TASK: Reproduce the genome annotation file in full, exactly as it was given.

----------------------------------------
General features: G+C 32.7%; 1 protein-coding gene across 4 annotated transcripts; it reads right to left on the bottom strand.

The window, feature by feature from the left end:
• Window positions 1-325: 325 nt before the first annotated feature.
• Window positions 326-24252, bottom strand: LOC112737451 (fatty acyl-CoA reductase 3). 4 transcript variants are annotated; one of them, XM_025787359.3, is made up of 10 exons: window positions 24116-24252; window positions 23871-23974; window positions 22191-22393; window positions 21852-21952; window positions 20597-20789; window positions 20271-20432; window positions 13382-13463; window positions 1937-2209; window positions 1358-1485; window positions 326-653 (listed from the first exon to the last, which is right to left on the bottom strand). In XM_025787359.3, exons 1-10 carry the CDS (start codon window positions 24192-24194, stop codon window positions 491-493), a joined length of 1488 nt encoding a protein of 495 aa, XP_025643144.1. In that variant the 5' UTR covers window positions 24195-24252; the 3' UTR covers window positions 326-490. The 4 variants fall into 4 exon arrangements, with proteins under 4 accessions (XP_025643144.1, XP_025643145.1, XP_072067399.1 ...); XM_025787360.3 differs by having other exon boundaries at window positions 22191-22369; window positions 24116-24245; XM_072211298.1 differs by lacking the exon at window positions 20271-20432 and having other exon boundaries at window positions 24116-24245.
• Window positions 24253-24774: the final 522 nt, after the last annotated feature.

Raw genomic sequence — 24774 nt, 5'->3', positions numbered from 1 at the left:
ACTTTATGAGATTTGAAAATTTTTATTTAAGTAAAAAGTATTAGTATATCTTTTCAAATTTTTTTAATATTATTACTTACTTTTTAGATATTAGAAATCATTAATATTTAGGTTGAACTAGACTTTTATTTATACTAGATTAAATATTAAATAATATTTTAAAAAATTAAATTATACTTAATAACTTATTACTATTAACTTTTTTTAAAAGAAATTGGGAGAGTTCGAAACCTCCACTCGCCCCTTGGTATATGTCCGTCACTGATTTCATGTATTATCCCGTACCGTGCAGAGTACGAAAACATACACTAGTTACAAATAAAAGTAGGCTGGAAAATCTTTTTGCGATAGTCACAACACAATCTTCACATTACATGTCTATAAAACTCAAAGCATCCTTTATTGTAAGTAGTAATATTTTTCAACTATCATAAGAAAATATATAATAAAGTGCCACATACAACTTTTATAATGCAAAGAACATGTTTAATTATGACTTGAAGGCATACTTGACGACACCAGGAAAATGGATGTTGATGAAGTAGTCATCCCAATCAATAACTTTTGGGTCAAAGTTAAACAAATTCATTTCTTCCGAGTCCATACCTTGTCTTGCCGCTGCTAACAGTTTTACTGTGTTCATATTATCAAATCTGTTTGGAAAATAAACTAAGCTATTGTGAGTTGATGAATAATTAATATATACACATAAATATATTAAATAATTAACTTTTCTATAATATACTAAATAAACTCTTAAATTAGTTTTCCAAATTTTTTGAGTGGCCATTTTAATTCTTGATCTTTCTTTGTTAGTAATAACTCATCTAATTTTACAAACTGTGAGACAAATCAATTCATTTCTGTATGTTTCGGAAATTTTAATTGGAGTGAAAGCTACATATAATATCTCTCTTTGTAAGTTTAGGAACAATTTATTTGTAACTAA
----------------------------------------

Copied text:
General features: G+C 32.7%; 1 protein-coding gene across 4 annotated transcripts; it reads right to left on the bottom strand.

The window, feature by feature from the left end:
• Window positions 1-325: 325 nt before the first annotated feature.
• Window positions 326-24252, bottom strand: LOC112737451 (fatty acyl-CoA reductase 3). 4 transcript variants are annotated; one of them, XM_025787359.3, is made up of 10 exons: window positions 24116-24252; window positions 23871-23974; window positions 22191-22393; window positions 21852-21952; window positions 20597-20789; window positions 20271-20432; window positions 13382-13463; window positions 1937-2209; window positions 1358-1485; window positions 326-653 (listed from the first exon to the last, which is right to left on the bottom strand). In XM_025787359.3, exons 1-10 carry the CDS (start codon window positions 24192-24194, stop codon window positions 491-493), a joined length of 1488 nt encoding a protein of 495 aa, XP_025643144.1. In that variant the 5' UTR covers window positions 24195-24252; the 3' UTR covers window positions 326-490. The 4 variants fall into 4 exon arrangements, with proteins under 4 accessions (XP_025643144.1, XP_025643145.1, XP_072067399.1 ...); XM_025787360.3 differs by having other exon boundaries at window positions 22191-22369; window positions 24116-24245; XM_072211298.1 differs by lacking the exon at window positions 20271-20432 and having other exon boundaries at window positions 24116-24245.
• Window positions 24253-24774: the final 522 nt, after the last annotated feature.

Raw genomic sequence — 24774 nt, 5'->3', positions numbered from 1 at the left:
ACTTTATGAGATTTGAAAATTTTTATTTAAGTAAAAAGTATTAGTATATCTTTTCAAATTTTTTTAATATTATTACTTACTTTTTAGATATTAGAAATCATTAATATTTAGGTTGAACTAGACTTTTATTTATACTAGATTAAATATTAAATAATATTTTAAAAAATTAAATTATACTTAATAACTTATTACTATTAACTTTTTTTAAAAGAAATTGGGAGAGTTCGAAACCTCCACTCGCCCCTTGGTATATGTCCGTCACTGATTTCATGTATTATCCCGTACCGTGCAGAGTACGAAAACATACACTAGTTACAAATAAAAGTAGGCTGGAAAATCTTTTTGCGATAGTCACAACACAATCTTCACATTACATGTCTATAAAACTCAAAGCATCCTTTATTGTAAGTAGTAATATTTTTCAACTATCATAAGAAAATATATAATAAAGTGCCACATACAACTTTTATAATGCAAAGAACATGTTTAATTATGACTTGAAGGCATACTTGACGACACCAGGAAAATGGATGTTGATGAAGTAGTCATCCCAATCAATAACTTTTGGGTCAAAGTTAAACAAATTCATTTCTTCCGAGTCCATACCTTGTCTTGCCGCTGCTAACAGTTTTACTGTGTTCATATTATCAAATCTGTTTGGAAAATAAACTAAGCTATTGTGAGTTGATGAATAATTAATATATACACATAAATATATTAAATAATTAACTTTTCTATAATATACTAAATAAACTCTTAAATTAGTTTTCCAAATTTTTTGAGTGGCCATTTTAATTCTTGATCTTTCTTTGTTAGTAATAACTCATCTAATTTTACAAACTGTGAGACAAATCAATTCATTTCTGTATGTTTCGGAAATTTTAATTGGAGTGAAAGCTACATATAATATCTCTCTTTGTAAGTTTAGGAACAATTTATTTGTAACTAA